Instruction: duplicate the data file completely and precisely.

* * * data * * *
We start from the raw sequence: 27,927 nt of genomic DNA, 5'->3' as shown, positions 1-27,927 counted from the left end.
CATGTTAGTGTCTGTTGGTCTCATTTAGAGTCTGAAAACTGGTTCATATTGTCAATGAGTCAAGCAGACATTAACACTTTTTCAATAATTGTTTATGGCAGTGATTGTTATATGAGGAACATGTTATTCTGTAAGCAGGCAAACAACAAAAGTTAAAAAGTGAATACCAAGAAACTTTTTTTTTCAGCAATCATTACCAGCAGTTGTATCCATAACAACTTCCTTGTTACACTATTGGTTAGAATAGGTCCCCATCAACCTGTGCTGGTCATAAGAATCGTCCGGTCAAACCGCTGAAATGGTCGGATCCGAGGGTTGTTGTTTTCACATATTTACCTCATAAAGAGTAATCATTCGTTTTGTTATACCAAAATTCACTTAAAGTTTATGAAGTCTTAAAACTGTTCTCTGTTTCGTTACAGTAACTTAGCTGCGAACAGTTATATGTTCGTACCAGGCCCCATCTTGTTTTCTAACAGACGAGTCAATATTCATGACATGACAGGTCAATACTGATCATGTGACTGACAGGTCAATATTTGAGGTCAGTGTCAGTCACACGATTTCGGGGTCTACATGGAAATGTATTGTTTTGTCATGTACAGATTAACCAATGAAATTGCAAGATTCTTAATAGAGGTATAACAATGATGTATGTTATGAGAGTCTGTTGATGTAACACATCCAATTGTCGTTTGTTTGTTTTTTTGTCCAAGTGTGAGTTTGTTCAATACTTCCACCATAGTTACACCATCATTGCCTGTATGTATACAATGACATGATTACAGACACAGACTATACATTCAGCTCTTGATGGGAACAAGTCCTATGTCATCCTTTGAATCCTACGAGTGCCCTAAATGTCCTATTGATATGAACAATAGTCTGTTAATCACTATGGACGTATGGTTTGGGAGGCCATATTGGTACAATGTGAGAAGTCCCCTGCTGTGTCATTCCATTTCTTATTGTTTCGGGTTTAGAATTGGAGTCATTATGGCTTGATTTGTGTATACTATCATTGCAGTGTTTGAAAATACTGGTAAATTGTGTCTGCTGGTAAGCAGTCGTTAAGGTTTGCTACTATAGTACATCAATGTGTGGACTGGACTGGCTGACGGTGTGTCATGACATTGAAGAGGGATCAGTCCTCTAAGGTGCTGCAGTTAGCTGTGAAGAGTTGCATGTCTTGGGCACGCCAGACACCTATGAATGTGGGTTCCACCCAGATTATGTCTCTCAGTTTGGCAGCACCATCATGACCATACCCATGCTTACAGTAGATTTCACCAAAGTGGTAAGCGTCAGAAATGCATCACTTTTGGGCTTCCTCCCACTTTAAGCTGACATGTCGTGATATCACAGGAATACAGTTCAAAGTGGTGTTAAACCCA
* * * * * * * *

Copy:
We start from the raw sequence: 27,927 nt of genomic DNA, 5'->3' as shown, positions 1-27,927 counted from the left end.
CATGTTAGTGTCTGTTGGTCTCATTTAGAGTCTGAAAACTGGTTCATATTGTCAATGAGTCAAGCAGACATTAACACTTTTTCAATAATTGTTTATGGCAGTGATTGTTATATGAGGAACATGTTATTCTGTAAGCAGGCAAACAACAAAAGTTAAAAAGTGAATACCAAGAAACTTTTTTTTTCAGCAATCATTACCAGCAGTTGTATCCATAACAACTTCCTTGTTACACTATTGGTTAGAATAGGTCCCCATCAACCTGTGCTGGTCATAAGAATCGTCCGGTCAAACCGCTGAAATGGTCGGATCCGAGGGTTGTTGTTTTCACATATTTACCTCATAAAGAGTAATCATTCGTTTTGTTATACCAAAATTCACTTAAAGTTTATGAAGTCTTAAAACTGTTCTCTGTTTCGTTACAGTAACTTAGCTGCGAACAGTTATATGTTCGTACCAGGCCCCATCTTGTTTTCTAACAGACGAGTCAATATTCATGACATGACAGGTCAATACTGATCATGTGACTGACAGGTCAATATTTGAGGTCAGTGTCAGTCACACGATTTCGGGGTCTACATGGAAATGTATTGTTTTGTCATGTACAGATTAACCAATGAAATTGCAAGATTCTTAATAGAGGTATAACAATGATGTATGTTATGAGAGTCTGTTGATGTAACACATCCAATTGTCGTTTGTTTGTTTTTTTGTCCAAGTGTGAGTTTGTTCAATACTTCCACCATAGTTACACCATCATTGCCTGTATGTATACAATGACATGATTACAGACACAGACTATACATTCAGCTCTTGATGGGAACAAGTCCTATGTCATCCTTTGAATCCTACGAGTGCCCTAAATGTCCTATTGATATGAACAATAGTCTGTTAATCACTATGGACGTATGGTTTGGGAGGCCATATTGGTACAATGTGAGAAGTCCCCTGCTGTGTCATTCCATTTCTTATTGTTTCGGGTTTAGAATTGGAGTCATTATGGCTTGATTTGTGTATACTATCATTGCAGTGTTTGAAAATACTGGTAAATTGTGTCTGCTGGTAAGCAGTCGTTAAGGTTTGCTACTATAGTACATCAATGTGTGGACTGGACTGGCTGACGGTGTGTCATGACATTGAAGAGGGATCAGTCCTCTAAGGTGCTGCAGTTAGCTGTGAAGAGTTGCATGTCTTGGGCACGCCAGACACCTATGAATGTGGGTTCCACCCAGATTATGTCTCTCAGTTTGGCAGCACCATCATGACCATACCCATGCTTACAGTAGATTTCACCAAAGTGGTAAGCGTCAGAAATGCATCACTTTTGGGCTTCCTCCCACTTTAAGCTGACATGTCGTGATATCACAGGAATACAGTTCAAAGTGGTGTTAAACCCA